Rex Burkhead (No. 22) is projected, at best, as a serviceable NFL running back.
The reviews of Rex Burkhead aren't sensational.
Bleacher Report's Matt Miller ranks him as the 18th-best at his position (200th overall) and CBS Sports ranks him as the 22nd-best running back (284th overall). CBS projects him as either a seventh-round pick or undrafted altogether.
Burkhead has good size (5'11" and 210 pounds), but isn't a blazer (4.65 40-yard dash). He averaged 6.9 yards per carry last season and 84.4 yards per game. He also benched 225 pounds 21 times and posted a 39" vertical leap as well as a 10'05" broad jump.
While he doesn't project as a stud, he could be a serviceable NFL back. Many believe his on-field performance over four years at Nebraska demonstrates that more than his 40-yard time suggests.
Here's a look at some highlights of his abilities.
Combine results courtesy of nfldraftscout.com.
Demonstrating versatility is a great way for an unheralded player to find a home in the NFL. The league values versatility and one thing that's apparent about Burkhead is that he can do a number of different things.
In this clip, Burkhead demonstrates the ability to do a very simple thing: turn a checkdown pass into a first down and then some on a crucial third down.
Burkhead had wiggle room to get the first, but he got more than that. Moreover, he held on to a pass that was a little high, composed himself and then made the Ohio State defense pay.
The Nebraska running back doesn't project as an every-down back, which means he needs to demonstrate a variety of skills.
He does that here.
As stated, Burkhead doesn't project as an every-down back.
These two plays demonstrate an ability to pick up the blitz on passing downs.
On the first play, you'll notice Burkhead whiffs badly on the defender, but what stands out is his effort in not giving up on the play.
Despite his horrific first attempt, he sticks with it to land a key block that gets quarterback Taylor Martinez into the open field.
On the second play, Burkhead makes a satisfactory block on an Ohio State linebacker that enables Martinez to deliver a pass.
Non-elite backs must be able to pick up the blitz.
Many elite backs, like Minnesota's Adrian Peterson, struggle to pick up the blitz. That enables an average back like Burkhead to get on the field and could make him an attractive piece to an NFL team.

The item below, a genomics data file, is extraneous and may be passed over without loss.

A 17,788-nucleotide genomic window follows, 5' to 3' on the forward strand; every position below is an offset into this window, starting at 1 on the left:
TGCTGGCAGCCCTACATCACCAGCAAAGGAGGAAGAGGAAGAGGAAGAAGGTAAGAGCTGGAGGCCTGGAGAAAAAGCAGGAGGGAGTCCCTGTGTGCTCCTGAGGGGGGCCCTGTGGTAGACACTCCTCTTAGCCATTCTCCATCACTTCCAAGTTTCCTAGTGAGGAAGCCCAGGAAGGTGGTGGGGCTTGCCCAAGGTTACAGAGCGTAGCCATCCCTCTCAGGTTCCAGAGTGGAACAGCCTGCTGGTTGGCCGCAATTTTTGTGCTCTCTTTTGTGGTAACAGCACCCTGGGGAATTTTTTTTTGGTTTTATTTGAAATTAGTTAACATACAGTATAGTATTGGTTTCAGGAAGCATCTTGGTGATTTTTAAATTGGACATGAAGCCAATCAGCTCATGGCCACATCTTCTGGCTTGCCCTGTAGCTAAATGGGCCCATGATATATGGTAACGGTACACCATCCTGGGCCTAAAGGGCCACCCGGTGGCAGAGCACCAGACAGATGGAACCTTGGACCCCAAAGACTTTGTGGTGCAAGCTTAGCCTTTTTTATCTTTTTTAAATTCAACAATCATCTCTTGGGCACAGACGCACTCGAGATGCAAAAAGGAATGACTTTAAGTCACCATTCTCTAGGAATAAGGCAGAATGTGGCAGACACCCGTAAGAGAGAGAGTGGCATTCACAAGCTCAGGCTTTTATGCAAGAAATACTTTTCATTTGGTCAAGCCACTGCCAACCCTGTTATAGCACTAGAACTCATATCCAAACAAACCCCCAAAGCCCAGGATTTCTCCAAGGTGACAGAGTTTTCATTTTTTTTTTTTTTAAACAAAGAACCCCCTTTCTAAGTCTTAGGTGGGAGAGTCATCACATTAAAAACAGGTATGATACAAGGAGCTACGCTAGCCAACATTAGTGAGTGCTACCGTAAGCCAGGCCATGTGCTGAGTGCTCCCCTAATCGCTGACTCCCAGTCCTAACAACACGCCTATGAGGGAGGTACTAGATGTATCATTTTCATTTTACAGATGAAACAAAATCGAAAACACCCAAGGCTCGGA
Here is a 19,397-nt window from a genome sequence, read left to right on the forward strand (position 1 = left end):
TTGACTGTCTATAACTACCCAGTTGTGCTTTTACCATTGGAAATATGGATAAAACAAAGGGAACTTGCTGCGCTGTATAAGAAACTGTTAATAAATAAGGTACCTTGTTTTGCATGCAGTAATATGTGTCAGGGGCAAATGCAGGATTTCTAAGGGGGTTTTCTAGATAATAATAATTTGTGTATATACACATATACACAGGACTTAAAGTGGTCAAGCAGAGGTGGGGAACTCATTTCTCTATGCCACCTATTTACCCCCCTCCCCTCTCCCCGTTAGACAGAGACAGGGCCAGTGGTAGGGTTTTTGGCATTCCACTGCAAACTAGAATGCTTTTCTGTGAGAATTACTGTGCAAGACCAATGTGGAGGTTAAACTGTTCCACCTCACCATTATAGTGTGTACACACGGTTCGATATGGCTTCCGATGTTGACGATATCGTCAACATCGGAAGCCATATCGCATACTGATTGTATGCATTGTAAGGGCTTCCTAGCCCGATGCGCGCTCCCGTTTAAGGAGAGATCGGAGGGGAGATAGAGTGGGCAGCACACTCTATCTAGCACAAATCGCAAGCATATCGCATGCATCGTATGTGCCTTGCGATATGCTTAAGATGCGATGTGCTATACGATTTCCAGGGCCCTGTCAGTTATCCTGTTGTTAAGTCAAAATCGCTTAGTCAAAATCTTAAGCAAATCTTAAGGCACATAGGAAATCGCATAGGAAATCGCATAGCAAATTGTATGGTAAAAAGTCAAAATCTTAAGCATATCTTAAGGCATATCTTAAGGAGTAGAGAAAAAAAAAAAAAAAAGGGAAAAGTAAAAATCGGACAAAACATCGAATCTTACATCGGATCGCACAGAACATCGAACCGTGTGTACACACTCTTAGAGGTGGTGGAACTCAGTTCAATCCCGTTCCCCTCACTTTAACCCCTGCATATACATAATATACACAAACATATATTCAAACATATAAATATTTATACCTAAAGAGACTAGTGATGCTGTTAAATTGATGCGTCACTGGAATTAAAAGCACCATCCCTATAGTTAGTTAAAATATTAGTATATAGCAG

What you'll see on this down is a broken play.
It appears that Burkhead is supposed to run between the tackle and guard.
However, his guard gets beaten badly, which forces him to either stick with the play as is or cut it outside. Burkhead opts to cut it outside, which leads to a nice double-digit-yard gain.
His blockers, besides the left guard, do a nice job of picking up defenders. What's especially nice about this play, though, is that Burkhead reads his blocks very well.
If a running back is unable to read the blocks his offense makes, then it'll be tough for him to succeed. Far more often than not, the offense doesn't make all of its blocks as scripted, meaning the back needs to have some improvisational skills.
Burkhead demonstrates that here.
The blocking on this play is superb.
Also, keep in mind who Burkhead is running against on this series: Alec Ogletree, Jarvis Jones, John Jenkins.
All three may be first-round picks in the upcoming NFL draft.
Burkhead gets past them all and into the next level.
He doesn't project as a bruising back in the NFL, but he's not a speed back either. He'll need to do a little bit of everything and this shows he can go up the middle.
On an earlier play in the slideshow, Burkhead demonstrated the ability to at least catch a football.
On this second-down play in the red zone, Burkhead runs a nice streak up the middle of the field and makes an impressive touchdown grab on a poorly thrown ball.
Many of the league's best backs wouldn't have been able to make that catch, which makes Burkhead a very versatile player.